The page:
|dc.description.abstract||The goal of this master thesis is to analyse and develop design methods for building integrated photovoltaic/thermal (BIPV/T) technology at the Green Energy Laboratory (GEL) at Shanghai Jiao Tong University (SJTU) in China.
PV/T technology generates electrical and thermal energy in a smaller area, compared to solely PV panels and solar collectors. For a PV panel, the electrical efficiency will decrease when the surface temperature increases, typically during peak solar irradiation. The air or water circulating in the PV/T component cools the PV surface, maintaining higher efficiency and thus higher energy generation.
A water based PV/T component has been calibrated and validated according to measurements conducted in Shanghai, China. Furthermore, the component was used to model a PV/T façade at the south wall of GEL. A façade integrated PV/T system utilising air as heat transfer medium was also modelled, but not validated, as no measurements were available for this component.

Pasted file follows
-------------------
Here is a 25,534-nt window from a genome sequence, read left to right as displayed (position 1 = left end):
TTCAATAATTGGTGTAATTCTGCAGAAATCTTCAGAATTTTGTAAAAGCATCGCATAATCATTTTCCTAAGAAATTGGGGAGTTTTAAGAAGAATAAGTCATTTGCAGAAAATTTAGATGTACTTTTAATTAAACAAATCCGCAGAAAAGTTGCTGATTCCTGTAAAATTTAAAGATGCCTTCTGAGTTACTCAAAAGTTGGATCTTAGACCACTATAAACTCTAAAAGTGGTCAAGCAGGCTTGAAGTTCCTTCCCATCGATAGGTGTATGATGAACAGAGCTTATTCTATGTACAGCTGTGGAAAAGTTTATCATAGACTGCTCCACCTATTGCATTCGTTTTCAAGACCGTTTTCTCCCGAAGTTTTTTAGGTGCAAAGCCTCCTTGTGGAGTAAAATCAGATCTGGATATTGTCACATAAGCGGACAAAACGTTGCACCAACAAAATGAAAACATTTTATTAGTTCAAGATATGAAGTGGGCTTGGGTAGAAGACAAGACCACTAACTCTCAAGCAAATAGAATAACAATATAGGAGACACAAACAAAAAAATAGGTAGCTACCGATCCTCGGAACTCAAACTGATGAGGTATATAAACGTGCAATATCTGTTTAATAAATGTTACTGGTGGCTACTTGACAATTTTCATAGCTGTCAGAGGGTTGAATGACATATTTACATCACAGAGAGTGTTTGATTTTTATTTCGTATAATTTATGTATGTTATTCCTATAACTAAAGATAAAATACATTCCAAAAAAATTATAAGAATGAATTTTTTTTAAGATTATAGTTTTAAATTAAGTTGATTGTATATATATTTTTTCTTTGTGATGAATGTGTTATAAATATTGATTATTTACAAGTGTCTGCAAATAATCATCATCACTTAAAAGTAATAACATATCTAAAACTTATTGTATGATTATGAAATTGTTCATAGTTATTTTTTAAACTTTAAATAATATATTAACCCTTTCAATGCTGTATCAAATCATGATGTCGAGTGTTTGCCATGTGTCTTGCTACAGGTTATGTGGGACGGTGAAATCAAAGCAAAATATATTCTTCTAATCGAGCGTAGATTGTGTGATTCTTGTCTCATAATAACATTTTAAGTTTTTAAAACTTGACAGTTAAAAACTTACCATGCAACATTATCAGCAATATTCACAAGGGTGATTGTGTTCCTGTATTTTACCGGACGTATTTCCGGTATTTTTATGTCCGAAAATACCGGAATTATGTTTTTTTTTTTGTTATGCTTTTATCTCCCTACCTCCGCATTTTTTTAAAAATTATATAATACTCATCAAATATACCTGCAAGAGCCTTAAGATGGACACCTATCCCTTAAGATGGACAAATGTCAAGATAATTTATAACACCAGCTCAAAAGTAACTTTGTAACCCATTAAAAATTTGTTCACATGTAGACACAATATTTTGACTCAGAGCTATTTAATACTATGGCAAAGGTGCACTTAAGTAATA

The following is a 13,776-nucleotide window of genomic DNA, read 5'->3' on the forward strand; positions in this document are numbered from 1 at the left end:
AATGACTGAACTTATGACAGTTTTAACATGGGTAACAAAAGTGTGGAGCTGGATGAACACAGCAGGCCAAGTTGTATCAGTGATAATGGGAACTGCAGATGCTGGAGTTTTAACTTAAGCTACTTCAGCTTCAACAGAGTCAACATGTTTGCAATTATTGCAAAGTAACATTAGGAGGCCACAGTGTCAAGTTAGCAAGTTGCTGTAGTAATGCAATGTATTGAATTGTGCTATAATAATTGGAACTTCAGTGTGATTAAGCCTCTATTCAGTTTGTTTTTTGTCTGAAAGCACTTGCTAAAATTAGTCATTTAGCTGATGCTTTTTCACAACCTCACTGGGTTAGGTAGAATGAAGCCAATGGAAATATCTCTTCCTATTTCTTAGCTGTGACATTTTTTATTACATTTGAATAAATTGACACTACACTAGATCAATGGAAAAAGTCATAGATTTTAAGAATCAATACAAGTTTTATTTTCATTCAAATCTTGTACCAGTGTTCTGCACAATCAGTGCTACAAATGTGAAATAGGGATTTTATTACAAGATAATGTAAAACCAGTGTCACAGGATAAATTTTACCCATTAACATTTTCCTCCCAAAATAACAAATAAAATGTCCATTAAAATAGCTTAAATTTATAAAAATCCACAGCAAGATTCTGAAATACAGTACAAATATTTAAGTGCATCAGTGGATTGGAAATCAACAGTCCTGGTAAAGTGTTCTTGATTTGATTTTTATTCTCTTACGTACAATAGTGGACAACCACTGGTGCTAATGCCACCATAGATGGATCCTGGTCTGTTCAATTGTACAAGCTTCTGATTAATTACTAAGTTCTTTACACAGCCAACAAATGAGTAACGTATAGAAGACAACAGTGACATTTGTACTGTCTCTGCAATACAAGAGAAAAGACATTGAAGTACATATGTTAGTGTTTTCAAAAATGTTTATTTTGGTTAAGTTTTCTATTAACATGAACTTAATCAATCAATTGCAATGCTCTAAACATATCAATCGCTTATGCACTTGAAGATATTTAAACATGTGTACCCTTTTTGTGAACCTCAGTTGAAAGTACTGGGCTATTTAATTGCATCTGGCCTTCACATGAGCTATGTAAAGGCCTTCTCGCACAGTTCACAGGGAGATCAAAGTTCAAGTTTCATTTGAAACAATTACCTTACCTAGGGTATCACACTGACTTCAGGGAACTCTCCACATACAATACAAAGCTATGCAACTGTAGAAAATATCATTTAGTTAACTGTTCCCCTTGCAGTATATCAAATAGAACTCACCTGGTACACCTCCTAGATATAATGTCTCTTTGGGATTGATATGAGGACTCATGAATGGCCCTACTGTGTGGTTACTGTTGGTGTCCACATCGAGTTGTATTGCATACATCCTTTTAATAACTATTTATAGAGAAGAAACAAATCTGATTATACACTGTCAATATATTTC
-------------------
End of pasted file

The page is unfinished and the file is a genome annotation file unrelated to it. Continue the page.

The BIPV/T systems were optimised for five parameters; dead band, storage tank size, mass flow rate, tank inlet height from heat source and tank inlet height from mains water supply. Simulations have been conducted to analyse the effect of building integration, both on the building energy demand and the BIPV/T system operation. Simulations were carried out for the same building model with air based BIPV/T system, water based BIPV/T system, air based PV/T system, water based PV/T system and PV façade (BIPV).
The results show that PV/T integrated to the building façade has negligible effect on the total energy demand of the building. The electrical efficiency was highest for the air based BIPV/T system and the water based BIPV/T showed the largest amount of collected thermal useful energy. The BIPV showed the highest electrical solar fraction, as a significant amount of fan energy required for operation of the air based BIPV/T system results in reduced solar fraction for that system.||